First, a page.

English language classes help bring immigrant women into mainstream

dominican COLOR

Dominican Sister Kathleen Ryan detailed free English-teaching services of the Dominican Literacy Center in Aurora last Monday. Ryan, center director, addressed the Aurora Noon Lions Club’s bi-weekly membership luncheon.  Al Benson photo.



That was an Aurora teenage boy who thought his immigrant mother didn’t understand English.

After a phone conversation, the boy told his mom he was going to the public library.

However, the mother overheard her son say he was going to meet friends in a local park.

Fearing he was visiting gang members, the boy’s mother sent him to his room instead.

How did she understand her son’s conversation? She was taking English classes at the Dominican Literacy Center in Aurora.

Citing the incident as one of the facility’s “small successes,” center director Dominican Sister Kathleen Ryan told Aurora Noon Lions Club members about the DLC’s history and programs at the club’s membership luncheon at Luigi’s Pizza in Aurora Monday.

According to Ryan, she started the center 20 years ago with a card table, chairs and four students in a room loaned at St. Nicholas Catholic Church in Aurora.

Since 1993, Ryan said, about 2,500 women have learned to read, write and speak English at the center at 260 Vermont Ave., in Aurora, a former convent on St. Therese Church grounds.

Currently, 138 trained volunteers provide free, one-on-one tutoring to immigrants in weekly 90-minute sessions. Classes meet five mornings, four afternoons and three evenings.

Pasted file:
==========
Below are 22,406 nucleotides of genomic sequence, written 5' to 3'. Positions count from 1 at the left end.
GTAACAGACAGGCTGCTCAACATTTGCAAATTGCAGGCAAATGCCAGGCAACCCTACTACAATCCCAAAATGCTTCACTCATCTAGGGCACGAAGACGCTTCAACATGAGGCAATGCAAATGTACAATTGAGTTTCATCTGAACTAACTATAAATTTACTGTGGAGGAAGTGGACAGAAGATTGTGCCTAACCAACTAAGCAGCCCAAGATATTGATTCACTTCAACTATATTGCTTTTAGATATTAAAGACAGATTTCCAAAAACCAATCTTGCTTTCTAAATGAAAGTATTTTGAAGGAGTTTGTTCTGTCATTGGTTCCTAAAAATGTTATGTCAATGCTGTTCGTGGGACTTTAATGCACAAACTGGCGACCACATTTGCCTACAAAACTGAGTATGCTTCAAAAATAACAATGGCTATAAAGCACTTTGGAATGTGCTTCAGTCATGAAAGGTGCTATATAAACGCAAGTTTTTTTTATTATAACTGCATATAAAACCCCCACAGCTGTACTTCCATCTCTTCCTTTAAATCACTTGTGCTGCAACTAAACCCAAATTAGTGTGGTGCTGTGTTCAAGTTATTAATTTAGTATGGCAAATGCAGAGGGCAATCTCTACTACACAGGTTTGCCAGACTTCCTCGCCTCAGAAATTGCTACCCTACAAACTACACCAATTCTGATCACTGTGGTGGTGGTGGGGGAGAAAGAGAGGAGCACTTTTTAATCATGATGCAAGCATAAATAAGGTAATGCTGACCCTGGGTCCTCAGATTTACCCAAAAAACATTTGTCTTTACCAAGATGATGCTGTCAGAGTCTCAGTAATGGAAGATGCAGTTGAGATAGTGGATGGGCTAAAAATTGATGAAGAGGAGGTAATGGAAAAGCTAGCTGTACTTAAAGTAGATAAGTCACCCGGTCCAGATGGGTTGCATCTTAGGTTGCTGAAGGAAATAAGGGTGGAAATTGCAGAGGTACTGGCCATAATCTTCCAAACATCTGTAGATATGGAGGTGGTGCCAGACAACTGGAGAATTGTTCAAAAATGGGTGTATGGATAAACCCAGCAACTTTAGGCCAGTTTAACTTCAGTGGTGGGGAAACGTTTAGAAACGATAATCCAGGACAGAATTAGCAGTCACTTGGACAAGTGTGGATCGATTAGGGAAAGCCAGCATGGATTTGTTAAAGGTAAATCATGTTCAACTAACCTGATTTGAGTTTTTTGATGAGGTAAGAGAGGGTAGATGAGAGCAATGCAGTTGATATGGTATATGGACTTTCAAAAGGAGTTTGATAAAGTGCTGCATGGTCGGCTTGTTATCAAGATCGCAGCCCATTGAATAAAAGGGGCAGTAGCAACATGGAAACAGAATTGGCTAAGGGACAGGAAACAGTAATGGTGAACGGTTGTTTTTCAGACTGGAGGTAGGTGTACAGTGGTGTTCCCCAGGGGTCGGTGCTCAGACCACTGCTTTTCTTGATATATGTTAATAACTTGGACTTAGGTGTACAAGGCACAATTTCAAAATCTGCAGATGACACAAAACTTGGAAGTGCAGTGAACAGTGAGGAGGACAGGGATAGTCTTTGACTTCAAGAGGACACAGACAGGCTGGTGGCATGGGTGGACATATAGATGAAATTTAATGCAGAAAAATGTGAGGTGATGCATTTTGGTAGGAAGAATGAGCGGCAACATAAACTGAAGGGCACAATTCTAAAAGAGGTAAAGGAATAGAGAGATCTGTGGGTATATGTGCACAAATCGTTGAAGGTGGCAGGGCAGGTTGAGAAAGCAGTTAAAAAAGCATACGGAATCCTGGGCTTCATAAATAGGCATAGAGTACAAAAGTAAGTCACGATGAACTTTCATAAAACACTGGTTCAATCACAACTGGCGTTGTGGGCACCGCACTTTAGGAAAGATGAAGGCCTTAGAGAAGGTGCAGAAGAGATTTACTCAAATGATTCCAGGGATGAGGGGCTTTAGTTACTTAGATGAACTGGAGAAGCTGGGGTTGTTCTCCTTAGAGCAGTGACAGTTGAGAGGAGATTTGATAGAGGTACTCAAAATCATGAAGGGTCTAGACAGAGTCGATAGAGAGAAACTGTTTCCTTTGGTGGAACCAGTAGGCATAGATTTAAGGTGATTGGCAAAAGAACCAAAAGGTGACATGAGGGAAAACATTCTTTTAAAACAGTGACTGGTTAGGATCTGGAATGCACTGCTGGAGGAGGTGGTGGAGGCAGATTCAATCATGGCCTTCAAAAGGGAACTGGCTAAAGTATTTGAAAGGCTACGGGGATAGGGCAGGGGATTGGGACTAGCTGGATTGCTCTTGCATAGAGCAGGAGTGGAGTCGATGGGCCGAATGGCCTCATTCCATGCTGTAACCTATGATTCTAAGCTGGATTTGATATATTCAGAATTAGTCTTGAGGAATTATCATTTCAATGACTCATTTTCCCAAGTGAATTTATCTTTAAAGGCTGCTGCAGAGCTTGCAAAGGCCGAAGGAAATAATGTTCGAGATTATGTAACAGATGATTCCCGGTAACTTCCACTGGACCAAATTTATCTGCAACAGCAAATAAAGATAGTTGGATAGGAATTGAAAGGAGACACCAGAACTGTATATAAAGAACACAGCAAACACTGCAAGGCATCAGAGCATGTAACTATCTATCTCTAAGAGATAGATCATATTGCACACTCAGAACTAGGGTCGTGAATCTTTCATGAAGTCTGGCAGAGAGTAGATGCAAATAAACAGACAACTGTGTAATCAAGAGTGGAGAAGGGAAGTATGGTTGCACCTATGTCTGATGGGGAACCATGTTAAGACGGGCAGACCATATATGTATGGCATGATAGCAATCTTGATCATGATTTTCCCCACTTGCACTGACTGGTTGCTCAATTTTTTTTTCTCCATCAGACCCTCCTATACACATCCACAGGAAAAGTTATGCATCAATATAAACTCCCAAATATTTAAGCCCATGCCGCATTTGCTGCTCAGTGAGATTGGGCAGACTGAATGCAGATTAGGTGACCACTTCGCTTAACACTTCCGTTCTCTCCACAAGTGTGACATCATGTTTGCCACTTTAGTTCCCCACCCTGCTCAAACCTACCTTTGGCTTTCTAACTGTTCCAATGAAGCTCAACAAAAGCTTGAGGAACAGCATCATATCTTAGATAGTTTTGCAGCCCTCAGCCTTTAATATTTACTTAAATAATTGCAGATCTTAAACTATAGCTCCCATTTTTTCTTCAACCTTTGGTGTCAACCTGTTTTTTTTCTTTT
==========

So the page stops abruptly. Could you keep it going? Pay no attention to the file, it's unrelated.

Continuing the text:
Tutors and students select meeting times that fit their personal schedules.

Tutors use English-as-a-second-language books, writing and grammar exercises, computer-based materials and conversation practice to immerse students in English.

Tutors and students are not allowed to use the student’s native language, Ryan stressed. “This is an immersion experience, similar to a baby learning a family’s language over years,” she said.

Classes are open to women age 17 and older with a desire to learn English in an atmosphere of mutual respect and dignity.

Tutors receive 16 hours of training from Ryan and center co-leaders and Dominican nuns Ann Clennon and Ann Beckman. Clennon assists with tutor training and Beckman teaches naturalization classes.

Two program graduates serve as part-time secretaries and two other part-time workers assist with registration, administration and a newsletter.

“While most students speak Spanish, other students have represented Pakistan, Iran, China, Korea, Poland and Russia,” Ryan said.

Aurora attorney Herb Steinmetz, a Sugar Grove resident and Noon Lion, is among volunteers who help students apply for and prepare to take the U.S. citizenship test.

Ryan said the naturalization class, a group of women and men, was launched in 1998. The center’s program has a 95 percent pass rate she noted.

Students get two chances to pass the test that costs $680 per person and requires an eight-page application.

A 12-member citizen advisory board provides guidance and support for center initiatives. Sugar Grove resident Amy Manion, an information services librarian at Aurora University, is seven-year board president.

According to Ryan, the center began a 2013-2014 “Year of Service” 20th anniversary celebration in September. Events have included a free food distribution and a giveaway of refurbished bicycles, both for center students and their families.

Anniversary events continue Saturday, Jan. 25, when 180 volunteers will fill dry-food packets at Feed My Starving Children, a nonprofit in Aurora. Volunteers will work from 11:30 a.m. to 1:30 a.m. and from 2 to 4 p.m.

For more information about the literacy center, call (630) 898-4636, email domlitctr@sbcglobal.net or visit dominicanliteracycenter.org.


—Al Benson